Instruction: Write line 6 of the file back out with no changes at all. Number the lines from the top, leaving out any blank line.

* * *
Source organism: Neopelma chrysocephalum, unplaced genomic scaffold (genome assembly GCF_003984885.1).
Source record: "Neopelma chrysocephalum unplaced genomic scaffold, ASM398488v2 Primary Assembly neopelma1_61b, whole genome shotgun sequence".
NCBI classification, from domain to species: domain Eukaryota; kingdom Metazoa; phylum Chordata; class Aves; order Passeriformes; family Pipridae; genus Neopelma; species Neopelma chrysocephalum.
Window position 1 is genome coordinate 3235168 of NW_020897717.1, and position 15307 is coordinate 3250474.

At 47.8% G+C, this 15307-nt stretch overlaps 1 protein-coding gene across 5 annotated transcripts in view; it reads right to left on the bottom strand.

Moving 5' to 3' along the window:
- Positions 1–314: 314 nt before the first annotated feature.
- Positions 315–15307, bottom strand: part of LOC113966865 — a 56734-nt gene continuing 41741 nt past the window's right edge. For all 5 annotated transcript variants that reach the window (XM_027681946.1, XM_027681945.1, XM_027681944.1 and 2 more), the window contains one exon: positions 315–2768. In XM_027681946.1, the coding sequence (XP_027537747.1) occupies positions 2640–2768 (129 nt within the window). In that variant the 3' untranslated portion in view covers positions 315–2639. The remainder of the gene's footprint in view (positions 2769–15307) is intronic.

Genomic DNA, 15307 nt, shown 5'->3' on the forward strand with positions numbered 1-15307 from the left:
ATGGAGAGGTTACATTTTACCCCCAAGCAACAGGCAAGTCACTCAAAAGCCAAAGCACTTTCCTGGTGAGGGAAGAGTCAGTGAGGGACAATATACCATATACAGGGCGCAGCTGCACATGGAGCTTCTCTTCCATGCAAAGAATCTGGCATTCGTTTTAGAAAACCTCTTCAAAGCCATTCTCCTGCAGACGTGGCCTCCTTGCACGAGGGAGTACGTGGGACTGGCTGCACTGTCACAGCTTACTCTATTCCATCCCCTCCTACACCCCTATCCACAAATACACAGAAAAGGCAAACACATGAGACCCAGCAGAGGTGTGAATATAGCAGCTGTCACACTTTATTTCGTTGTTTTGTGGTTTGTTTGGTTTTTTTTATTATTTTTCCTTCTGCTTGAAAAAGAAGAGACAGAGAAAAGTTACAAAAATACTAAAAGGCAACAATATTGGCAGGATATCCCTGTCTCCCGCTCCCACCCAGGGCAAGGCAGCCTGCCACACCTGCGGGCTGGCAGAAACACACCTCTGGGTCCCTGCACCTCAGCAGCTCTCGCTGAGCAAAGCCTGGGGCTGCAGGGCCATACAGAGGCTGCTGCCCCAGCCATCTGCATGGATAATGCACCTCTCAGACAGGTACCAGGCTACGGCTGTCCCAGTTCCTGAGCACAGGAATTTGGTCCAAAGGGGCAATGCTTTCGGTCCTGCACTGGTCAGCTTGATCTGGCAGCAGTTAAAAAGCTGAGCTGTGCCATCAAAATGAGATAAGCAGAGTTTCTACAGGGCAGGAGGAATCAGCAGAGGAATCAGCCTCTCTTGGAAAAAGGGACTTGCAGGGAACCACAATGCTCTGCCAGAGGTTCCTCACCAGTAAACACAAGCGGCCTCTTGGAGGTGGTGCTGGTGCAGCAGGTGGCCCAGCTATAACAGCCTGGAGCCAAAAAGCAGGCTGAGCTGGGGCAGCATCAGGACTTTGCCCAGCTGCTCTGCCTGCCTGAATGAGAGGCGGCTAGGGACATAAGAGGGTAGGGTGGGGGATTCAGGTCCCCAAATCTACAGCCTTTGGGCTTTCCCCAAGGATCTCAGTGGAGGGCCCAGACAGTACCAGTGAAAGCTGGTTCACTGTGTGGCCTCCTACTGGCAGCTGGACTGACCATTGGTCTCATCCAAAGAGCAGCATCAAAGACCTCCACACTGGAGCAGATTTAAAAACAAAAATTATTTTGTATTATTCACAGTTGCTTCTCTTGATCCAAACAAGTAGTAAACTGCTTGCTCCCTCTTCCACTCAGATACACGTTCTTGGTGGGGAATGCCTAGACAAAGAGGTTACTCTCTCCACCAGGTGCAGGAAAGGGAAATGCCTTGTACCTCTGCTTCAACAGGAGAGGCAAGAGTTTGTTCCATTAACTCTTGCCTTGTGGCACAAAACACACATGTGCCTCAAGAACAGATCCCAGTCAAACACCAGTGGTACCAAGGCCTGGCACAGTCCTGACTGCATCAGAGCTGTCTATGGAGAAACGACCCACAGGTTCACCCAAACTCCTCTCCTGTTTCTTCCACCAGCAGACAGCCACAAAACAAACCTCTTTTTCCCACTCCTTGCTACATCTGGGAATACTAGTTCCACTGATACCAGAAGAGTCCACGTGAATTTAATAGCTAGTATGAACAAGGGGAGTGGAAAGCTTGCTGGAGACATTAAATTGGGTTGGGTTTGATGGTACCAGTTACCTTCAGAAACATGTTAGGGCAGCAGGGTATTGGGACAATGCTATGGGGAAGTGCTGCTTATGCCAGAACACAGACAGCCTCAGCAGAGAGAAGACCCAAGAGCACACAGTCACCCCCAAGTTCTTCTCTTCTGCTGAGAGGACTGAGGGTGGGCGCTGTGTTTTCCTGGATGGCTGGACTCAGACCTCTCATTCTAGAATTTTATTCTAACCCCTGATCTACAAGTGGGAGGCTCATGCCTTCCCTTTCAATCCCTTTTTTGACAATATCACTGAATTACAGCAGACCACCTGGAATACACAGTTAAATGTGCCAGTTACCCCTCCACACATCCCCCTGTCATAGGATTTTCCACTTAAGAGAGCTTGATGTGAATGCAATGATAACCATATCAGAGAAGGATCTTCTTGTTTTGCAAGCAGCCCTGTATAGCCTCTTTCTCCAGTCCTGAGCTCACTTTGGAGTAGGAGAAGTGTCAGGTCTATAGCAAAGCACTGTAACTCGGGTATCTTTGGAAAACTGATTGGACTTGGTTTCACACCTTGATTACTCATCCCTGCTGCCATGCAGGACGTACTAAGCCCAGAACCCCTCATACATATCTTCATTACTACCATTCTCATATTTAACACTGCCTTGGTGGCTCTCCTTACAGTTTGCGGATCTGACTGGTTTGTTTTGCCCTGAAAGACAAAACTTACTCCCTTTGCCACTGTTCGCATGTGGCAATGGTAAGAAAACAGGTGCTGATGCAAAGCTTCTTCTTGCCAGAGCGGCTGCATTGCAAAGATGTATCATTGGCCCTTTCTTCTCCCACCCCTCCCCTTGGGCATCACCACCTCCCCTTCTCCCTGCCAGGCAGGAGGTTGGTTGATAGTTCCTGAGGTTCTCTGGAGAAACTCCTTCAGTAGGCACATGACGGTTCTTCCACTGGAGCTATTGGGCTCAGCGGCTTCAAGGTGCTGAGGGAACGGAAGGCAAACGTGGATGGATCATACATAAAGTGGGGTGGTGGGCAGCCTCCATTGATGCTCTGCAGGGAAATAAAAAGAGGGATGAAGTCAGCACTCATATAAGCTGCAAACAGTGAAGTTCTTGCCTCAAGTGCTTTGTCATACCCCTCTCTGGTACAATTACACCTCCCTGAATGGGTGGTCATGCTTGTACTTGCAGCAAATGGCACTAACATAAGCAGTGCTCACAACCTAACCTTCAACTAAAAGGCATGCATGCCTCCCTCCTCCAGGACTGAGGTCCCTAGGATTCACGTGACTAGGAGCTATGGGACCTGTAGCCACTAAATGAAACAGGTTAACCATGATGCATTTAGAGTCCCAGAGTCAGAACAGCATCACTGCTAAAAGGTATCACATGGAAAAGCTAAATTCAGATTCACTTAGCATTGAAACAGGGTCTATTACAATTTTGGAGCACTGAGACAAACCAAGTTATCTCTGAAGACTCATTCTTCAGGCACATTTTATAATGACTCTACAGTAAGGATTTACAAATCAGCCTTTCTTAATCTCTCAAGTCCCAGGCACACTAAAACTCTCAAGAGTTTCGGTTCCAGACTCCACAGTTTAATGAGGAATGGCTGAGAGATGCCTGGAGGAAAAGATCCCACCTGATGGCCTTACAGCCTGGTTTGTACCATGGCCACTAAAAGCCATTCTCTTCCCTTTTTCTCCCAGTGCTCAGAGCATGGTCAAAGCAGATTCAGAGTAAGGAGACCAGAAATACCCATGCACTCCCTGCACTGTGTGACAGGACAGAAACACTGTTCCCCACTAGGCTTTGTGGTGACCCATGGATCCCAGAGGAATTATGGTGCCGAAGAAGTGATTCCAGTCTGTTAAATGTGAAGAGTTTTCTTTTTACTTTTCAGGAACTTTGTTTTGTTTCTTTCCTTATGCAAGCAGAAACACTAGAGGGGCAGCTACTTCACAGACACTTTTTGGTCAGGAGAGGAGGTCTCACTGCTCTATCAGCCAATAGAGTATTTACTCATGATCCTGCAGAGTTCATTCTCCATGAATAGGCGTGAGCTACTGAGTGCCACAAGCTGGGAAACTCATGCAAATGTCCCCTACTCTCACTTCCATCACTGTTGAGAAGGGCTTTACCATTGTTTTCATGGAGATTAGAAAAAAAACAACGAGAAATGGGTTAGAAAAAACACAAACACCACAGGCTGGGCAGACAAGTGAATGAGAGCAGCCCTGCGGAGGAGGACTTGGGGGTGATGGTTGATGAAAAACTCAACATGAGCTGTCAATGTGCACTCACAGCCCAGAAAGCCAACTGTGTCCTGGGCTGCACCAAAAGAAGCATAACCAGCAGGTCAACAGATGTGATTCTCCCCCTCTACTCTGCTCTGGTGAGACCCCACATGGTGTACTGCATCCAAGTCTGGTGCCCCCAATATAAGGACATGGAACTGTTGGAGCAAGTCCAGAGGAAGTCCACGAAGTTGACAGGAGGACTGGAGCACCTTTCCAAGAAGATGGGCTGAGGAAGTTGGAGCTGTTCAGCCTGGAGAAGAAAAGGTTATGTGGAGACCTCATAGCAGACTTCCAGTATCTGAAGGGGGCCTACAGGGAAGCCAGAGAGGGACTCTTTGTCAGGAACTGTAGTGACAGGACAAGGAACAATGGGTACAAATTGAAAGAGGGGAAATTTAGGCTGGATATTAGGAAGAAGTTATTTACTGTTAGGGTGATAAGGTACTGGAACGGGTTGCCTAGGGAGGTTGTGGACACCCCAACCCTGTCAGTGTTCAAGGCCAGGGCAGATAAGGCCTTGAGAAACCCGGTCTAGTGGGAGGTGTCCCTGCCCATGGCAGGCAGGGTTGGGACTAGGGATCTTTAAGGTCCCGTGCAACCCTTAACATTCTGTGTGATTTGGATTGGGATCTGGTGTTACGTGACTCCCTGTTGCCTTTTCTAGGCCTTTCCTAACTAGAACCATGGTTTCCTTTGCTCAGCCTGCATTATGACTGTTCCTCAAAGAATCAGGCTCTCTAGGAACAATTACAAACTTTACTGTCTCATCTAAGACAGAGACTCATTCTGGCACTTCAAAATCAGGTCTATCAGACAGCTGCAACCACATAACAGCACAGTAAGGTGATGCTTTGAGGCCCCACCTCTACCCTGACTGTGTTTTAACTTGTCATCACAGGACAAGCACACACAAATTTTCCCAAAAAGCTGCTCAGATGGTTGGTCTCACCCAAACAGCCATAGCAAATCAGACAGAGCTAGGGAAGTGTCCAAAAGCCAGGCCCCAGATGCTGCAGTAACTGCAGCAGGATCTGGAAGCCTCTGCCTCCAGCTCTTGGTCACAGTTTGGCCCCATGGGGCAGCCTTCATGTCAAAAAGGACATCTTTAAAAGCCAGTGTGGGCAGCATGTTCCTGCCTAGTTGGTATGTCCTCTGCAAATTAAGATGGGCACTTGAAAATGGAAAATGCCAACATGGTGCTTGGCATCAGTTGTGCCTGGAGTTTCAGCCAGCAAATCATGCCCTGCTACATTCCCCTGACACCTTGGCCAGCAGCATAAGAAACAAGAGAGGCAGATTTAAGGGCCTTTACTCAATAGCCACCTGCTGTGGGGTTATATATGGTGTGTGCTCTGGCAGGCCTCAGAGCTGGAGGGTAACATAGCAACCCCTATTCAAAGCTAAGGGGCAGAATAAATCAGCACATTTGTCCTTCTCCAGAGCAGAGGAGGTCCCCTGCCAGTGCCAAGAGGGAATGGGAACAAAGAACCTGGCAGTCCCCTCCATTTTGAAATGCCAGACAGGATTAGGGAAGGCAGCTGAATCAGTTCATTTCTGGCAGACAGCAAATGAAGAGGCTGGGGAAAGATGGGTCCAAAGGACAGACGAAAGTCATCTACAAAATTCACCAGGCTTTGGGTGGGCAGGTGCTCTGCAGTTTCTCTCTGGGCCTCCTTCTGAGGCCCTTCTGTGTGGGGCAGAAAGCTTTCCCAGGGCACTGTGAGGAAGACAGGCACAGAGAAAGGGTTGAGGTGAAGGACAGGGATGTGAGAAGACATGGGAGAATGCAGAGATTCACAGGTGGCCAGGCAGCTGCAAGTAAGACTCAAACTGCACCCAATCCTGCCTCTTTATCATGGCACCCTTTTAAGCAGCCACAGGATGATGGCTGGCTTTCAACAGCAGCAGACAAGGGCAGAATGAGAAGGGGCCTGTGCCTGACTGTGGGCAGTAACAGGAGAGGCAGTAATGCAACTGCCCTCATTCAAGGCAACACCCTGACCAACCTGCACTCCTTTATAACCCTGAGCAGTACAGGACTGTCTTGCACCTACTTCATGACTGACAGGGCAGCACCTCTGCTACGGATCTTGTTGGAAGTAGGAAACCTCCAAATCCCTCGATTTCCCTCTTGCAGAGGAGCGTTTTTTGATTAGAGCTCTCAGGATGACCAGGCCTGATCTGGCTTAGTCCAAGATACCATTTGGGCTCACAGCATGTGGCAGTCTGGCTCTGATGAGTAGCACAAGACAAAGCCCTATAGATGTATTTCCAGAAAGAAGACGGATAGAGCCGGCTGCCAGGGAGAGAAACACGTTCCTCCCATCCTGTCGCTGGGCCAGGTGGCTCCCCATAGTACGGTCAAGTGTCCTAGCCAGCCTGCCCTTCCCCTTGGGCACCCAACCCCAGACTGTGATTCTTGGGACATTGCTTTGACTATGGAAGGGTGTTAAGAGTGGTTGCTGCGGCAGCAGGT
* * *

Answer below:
Moving 5' to 3' along the window: